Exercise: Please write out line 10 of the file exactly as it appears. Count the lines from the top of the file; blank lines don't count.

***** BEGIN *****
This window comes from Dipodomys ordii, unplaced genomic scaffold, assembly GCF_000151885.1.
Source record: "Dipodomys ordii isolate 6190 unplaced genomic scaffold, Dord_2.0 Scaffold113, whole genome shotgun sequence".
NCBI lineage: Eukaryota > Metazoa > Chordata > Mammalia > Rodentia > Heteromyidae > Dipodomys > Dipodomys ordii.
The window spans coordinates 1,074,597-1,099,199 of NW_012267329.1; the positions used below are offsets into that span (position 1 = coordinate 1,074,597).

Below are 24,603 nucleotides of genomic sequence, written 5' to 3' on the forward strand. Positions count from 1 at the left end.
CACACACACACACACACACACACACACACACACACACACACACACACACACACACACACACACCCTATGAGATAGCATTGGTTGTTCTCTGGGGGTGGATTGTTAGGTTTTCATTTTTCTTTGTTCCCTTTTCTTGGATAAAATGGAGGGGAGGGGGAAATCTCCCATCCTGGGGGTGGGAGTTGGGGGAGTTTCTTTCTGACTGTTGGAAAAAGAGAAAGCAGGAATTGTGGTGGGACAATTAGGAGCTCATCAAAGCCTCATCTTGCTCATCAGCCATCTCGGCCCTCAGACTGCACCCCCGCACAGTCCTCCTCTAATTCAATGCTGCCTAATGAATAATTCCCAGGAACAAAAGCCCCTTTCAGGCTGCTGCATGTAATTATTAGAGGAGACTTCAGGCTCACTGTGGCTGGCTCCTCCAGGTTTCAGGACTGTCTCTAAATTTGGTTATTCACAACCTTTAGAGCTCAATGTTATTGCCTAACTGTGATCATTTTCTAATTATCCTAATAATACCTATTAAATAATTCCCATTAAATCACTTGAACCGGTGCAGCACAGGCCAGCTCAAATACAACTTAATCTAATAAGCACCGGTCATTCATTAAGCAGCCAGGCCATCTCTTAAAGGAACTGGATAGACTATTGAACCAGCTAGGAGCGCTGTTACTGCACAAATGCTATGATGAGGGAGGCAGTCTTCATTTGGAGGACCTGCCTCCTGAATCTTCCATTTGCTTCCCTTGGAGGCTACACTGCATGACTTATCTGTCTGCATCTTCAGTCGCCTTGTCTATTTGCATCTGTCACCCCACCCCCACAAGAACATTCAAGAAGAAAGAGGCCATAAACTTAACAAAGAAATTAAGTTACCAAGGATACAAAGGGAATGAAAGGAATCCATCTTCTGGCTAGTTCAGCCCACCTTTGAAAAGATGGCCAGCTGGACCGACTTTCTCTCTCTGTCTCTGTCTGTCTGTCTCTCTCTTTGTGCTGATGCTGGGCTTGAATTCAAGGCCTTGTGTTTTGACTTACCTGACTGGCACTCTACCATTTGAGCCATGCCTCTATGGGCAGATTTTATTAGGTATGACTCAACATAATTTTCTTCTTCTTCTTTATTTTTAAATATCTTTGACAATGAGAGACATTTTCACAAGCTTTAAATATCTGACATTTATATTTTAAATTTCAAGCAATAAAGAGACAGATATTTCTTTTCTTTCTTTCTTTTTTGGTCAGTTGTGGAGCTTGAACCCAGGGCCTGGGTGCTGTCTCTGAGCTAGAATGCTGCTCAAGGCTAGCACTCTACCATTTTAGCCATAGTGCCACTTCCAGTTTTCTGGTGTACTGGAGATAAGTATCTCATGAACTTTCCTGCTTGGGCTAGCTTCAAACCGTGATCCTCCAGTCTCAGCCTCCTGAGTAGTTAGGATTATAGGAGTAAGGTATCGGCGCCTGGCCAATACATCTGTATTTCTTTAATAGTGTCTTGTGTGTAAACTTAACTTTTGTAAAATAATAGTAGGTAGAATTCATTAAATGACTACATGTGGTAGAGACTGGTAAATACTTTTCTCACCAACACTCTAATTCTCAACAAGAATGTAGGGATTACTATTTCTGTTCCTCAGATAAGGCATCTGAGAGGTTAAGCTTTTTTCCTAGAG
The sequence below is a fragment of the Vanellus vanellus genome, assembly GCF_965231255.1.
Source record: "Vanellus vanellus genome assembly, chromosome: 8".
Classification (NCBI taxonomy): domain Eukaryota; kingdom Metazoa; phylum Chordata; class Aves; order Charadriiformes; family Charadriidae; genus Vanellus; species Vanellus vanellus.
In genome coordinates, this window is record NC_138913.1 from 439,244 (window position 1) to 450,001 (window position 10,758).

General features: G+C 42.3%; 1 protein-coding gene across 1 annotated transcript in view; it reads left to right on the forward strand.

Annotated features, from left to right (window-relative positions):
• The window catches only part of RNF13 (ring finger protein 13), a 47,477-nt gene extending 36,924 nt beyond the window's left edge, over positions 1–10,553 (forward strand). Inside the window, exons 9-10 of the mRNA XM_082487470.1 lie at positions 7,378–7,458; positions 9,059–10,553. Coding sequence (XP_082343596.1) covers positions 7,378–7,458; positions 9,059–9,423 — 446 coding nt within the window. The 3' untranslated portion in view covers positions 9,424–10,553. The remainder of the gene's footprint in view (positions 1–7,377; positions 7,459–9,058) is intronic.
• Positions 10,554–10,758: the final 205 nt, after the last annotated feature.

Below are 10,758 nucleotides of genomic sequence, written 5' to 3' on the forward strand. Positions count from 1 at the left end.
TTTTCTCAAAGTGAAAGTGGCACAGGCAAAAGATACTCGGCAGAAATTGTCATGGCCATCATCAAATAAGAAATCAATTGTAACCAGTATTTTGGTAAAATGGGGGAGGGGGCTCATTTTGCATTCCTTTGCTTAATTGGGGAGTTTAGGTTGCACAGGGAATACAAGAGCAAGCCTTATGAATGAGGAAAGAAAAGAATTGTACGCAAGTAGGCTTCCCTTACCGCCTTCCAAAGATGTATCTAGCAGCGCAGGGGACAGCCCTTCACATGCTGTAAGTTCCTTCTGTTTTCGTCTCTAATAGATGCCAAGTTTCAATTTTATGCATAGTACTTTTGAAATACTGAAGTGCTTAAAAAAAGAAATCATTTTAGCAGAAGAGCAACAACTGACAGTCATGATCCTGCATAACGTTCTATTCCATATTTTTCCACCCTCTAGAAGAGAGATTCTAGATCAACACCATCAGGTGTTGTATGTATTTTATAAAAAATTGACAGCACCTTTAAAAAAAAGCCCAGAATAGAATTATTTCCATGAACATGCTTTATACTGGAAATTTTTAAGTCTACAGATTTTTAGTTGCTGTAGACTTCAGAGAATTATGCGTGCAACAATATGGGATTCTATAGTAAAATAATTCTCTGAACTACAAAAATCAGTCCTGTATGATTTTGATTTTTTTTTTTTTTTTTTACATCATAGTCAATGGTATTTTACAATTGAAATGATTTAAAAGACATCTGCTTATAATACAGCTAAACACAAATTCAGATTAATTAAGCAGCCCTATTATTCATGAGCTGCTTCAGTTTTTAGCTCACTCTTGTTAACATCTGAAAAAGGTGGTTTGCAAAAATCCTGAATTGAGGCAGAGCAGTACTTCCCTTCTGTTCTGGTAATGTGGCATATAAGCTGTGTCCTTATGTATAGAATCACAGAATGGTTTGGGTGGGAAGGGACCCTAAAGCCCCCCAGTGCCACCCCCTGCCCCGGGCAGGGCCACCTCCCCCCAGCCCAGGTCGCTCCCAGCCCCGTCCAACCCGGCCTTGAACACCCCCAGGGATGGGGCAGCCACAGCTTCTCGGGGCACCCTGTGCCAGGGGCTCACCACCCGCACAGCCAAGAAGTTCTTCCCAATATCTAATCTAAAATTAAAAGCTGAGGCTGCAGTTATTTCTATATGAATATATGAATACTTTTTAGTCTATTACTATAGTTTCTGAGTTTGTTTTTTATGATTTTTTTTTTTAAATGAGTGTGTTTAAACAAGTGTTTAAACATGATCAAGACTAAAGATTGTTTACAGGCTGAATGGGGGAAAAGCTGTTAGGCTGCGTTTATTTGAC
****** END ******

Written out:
In genome coordinates, this window is record NC_138913.1 from 439,244 (window position 1) to 450,001 (window position 10,758).